Like many college students, Paul O’Brien grew tired of eating ramen noodles when he was a biology student at Montana State University.
He knew he could eat better if he just learned how to cook. Fast-forward almost a decade and now O'Brien is walking away from a degree in cell biology from Montana State University and his MBA and doctorate in physical therapy from the University of Montana to open a food truck in his hometown of Billings.
Or is he? Seems like his business background can help with his business plan and O'Brien's work in physical therapy and biology likely helped him gain an appreciation for being healthy.
Plus, he has the perfect name for the food truck, Noodles O’Brien.
To save money O’Brien, 29, is leasing space in the commercial kitchens offered at the Billings Food Bank.
“One of the beauties of my approach is I am cooking off-site,” O’Brien said.
After checking out the street food scene in larger cities, including Austin, Texas, and Portland, Ore., O’Brien discovered one key to food trucks is keeping their location consistent. When he opens his truck in early August, O'Brien plans to keep it primarily in the downtown area, targeting the business and medical crowd during the lunch hour and the pub crowd for dinner.
“What’s driving the business idea is my passion for food. I want to get some good healthy food out there for someone who is in a crunch for time. I try to eat healthy and I know how hard that is,” O’Brien said.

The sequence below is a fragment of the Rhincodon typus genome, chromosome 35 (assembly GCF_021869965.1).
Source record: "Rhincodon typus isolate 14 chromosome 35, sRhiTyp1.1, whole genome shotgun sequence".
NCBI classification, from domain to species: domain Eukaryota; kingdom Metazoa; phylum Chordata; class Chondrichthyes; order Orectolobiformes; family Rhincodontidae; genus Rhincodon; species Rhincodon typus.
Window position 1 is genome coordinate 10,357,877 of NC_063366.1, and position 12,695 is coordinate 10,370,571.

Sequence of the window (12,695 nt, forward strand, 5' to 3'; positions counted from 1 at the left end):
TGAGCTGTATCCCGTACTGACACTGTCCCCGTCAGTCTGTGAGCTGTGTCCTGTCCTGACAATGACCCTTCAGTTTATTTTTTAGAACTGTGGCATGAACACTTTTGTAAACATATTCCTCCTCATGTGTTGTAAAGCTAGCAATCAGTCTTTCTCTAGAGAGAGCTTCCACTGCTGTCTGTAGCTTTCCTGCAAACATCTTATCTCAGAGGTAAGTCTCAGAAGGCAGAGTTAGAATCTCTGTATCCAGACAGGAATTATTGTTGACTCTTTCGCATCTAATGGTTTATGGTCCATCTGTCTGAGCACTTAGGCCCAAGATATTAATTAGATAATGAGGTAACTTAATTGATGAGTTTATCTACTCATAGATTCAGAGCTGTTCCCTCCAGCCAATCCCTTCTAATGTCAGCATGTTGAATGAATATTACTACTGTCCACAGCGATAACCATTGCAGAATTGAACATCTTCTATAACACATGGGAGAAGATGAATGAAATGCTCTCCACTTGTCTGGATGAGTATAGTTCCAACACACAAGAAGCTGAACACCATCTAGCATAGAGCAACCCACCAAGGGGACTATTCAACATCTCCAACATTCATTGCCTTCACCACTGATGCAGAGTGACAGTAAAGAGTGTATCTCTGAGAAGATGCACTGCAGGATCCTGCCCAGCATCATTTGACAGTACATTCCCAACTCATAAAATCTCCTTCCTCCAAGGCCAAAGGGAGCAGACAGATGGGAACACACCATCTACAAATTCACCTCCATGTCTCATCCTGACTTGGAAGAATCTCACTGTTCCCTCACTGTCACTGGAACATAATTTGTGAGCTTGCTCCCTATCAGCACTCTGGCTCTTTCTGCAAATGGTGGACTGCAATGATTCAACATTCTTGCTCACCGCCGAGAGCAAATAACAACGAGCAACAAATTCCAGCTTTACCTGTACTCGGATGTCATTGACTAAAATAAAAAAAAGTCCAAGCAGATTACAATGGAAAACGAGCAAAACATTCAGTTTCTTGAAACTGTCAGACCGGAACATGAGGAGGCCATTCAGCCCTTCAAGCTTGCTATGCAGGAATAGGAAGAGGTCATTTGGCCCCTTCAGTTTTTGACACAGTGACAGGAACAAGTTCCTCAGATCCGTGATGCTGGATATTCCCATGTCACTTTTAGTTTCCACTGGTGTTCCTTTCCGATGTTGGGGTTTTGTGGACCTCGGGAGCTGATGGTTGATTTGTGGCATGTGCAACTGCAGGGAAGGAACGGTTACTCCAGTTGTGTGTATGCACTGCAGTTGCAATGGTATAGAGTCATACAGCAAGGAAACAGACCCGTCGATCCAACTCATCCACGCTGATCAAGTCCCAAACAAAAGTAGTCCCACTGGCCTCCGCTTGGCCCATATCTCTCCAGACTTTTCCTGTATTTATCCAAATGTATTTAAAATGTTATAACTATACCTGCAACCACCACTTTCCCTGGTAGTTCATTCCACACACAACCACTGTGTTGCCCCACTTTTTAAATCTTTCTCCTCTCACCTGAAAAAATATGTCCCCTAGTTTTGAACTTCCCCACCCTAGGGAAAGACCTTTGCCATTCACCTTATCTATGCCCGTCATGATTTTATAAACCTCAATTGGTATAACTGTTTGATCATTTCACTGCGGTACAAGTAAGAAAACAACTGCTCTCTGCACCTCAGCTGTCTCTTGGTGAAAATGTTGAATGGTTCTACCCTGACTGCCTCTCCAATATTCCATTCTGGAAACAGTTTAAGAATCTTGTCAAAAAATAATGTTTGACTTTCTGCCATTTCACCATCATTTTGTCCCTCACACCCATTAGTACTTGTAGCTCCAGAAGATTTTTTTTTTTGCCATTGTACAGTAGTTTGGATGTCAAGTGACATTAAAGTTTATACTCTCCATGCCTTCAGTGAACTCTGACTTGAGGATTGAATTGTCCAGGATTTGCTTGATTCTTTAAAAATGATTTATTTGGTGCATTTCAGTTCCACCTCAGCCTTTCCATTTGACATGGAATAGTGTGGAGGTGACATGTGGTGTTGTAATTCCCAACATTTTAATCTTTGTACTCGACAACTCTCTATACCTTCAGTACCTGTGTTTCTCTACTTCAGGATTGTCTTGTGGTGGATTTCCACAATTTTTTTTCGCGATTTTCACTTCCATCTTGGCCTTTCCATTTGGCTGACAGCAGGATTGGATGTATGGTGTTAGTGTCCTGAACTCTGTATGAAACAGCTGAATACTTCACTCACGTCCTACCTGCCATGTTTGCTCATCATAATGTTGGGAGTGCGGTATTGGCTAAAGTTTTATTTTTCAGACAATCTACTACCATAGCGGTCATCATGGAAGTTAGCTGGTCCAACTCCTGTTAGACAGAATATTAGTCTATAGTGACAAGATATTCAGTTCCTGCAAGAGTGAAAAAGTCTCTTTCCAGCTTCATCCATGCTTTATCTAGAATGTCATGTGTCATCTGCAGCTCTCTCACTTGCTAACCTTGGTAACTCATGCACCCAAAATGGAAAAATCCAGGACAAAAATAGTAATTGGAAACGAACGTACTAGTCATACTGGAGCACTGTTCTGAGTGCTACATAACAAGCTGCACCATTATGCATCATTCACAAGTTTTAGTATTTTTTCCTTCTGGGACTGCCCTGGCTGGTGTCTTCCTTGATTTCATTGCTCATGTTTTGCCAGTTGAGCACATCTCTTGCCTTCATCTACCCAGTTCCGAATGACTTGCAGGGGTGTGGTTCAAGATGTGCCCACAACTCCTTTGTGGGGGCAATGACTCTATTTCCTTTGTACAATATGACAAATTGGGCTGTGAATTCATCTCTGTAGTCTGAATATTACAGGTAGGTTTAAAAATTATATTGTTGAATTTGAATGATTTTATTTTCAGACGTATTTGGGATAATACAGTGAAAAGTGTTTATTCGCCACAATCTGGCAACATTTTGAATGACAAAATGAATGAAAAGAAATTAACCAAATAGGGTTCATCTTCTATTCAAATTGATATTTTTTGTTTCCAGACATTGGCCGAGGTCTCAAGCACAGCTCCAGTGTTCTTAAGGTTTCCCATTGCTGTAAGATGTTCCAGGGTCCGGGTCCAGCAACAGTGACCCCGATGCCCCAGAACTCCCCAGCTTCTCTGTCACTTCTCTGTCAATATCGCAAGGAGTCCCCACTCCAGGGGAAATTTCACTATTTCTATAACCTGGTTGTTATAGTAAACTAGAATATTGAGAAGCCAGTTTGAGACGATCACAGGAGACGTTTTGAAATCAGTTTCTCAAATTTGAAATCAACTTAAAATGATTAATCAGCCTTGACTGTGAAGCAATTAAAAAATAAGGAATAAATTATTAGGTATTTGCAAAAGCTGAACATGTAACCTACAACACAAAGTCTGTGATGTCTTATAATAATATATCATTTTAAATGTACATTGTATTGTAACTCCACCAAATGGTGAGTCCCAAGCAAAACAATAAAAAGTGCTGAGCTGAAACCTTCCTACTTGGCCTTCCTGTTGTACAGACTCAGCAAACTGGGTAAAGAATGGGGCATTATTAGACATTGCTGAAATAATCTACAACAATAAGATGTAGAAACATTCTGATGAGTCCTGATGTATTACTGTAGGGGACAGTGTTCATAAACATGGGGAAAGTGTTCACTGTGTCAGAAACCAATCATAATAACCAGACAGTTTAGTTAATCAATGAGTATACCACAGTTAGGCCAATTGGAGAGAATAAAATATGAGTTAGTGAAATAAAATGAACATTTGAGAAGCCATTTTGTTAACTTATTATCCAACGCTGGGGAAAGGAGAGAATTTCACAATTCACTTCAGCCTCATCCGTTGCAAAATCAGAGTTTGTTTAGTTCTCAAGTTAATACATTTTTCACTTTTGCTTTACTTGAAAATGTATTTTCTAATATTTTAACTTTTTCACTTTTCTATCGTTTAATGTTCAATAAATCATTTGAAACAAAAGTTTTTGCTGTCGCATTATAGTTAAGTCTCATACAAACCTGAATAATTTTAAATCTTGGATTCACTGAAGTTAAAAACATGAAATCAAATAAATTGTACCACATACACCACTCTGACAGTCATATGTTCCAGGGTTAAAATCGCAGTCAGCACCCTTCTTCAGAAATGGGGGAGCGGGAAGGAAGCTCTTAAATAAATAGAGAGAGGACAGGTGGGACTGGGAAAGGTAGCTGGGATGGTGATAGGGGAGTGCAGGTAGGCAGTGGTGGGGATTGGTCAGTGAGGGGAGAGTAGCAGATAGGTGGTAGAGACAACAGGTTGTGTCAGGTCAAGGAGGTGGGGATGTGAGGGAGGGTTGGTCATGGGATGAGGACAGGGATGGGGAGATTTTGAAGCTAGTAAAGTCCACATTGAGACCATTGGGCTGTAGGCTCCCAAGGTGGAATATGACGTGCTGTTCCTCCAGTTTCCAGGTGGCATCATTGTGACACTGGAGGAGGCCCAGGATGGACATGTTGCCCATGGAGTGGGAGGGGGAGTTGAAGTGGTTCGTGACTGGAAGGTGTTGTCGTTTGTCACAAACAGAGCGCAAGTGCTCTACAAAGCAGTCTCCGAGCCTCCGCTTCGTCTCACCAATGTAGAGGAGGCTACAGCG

Meanwhile, he’s experimenting with recipes and finishing out his contract as a physical therapist with Rocky Mountain Home Care.
On the menu will be four options for noodles. That includes the basic comfort food — mac and cheese made with sharp cheddar and cream cheese. He’ll also have a Greek-style pasta salad made with orzo, tomato, red onion and feta cheese; spaghetti; a Thai coconut curry noodle bowl; and the healthiest option of all — zucchini noodles. The noodle dishes will all be meatless, but you can add on a serving of meat. Prices will range from $6 to $12.
O’Brien joins a growing group of food trucks in the Billings area. Billingsfoodtrucktracker.com lists 21 food trucks in Billings, including several barbecue and Mexican food trucks. It's great to see more diversity in the street food scene. O'Brien's truck will be the only one featuring noodles.
Plans are to offer fresh, local ingredients whenever possible and to be open year-round, targeting the hospital corridor two or three days a week, and Montana Avenue near Thirsty Street Brewing Co. on Thursday, Friday and Saturday evenings.
It seems like O'Brien has smoothed out all the details, but if the truck doesn't fly, he's got a heck of a fall-back plan.